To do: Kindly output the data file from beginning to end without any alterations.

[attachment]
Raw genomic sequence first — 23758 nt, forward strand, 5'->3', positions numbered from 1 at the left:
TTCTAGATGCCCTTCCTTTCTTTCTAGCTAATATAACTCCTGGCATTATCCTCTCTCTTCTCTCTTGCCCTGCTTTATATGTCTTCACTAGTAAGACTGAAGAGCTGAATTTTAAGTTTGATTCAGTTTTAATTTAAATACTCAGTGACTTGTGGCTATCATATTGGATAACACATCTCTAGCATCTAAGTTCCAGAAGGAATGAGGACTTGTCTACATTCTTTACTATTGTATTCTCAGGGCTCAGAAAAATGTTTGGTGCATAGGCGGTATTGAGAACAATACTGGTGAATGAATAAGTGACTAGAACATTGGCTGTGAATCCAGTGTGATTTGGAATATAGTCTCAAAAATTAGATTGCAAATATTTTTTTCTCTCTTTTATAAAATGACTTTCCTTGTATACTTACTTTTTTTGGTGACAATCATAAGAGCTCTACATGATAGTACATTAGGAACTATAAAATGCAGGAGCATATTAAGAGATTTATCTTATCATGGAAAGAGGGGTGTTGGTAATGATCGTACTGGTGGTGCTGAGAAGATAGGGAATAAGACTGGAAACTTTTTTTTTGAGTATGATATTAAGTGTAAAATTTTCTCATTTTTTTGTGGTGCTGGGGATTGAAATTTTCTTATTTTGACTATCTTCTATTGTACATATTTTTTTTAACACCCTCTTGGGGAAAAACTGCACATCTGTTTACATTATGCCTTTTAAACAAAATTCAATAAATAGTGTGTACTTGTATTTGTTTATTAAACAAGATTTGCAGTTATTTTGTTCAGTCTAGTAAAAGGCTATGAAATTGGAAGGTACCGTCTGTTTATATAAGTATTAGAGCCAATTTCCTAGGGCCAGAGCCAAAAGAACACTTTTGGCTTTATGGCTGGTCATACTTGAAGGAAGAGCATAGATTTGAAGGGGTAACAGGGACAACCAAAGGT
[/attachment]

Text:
Raw genomic sequence first — 23758 nt, forward strand, 5'->3', positions numbered from 1 at the left:
TTCTAGATGCCCTTCCTTTCTTTCTAGCTAATATAACTCCTGGCATTATCCTCTCTCTTCTCTCTTGCCCTGCTTTATATGTCTTCACTAGTAAGACTGAAGAGCTGAATTTTAAGTTTGATTCAGTTTTAATTTAAATACTCAGTGACTTGTGGCTATCATATTGGATAACACATCTCTAGCATCTAAGTTCCAGAAGGAATGAGGACTTGTCTACATTCTTTACTATTGTATTCTCAGGGCTCAGAAAAATGTTTGGTGCATAGGCGGTATTGAGAACAATACTGGTGAATGAATAAGTGACTAGAACATTGGCTGTGAATCCAGTGTGATTTGGAATATAGTCTCAAAAATTAGATTGCAAATATTTTTTTCTCTCTTTTATAAAATGACTTTCCTTGTATACTTACTTTTTTTGGTGACAATCATAAGAGCTCTACATGATAGTACATTAGGAACTATAAAATGCAGGAGCATATTAAGAGATTTATCTTATCATGGAAAGAGGGGTGTTGGTAATGATCGTACTGGTGGTGCTGAGAAGATAGGGAATAAGACTGGAAACTTTTTTTTTGAGTATGATATTAAGTGTAAAATTTTCTCATTTTTTTGTGGTGCTGGGGATTGAAATTTTCTTATTTTGACTATCTTCTATTGTACATATTTTTTTTAACACCCTCTTGGGGAAAAACTGCACATCTGTTTACATTATGCCTTTTAAACAAAATTCAATAAATAGTGTGTACTTGTATTTGTTTATTAAACAAGATTTGCAGTTATTTTGTTCAGTCTAGTAAAAGGCTATGAAATTGGAAGGTACCGTCTGTTTATATAAGTATTAGAGCCAATTTCCTAGGGCCAGAGCCAAAAGAACACTTTTGGCTTTATGGCTGGTCATACTTGAAGGAAGAGCATAGATTTGAAGGGGTAACAGGGACAACCAAAGGT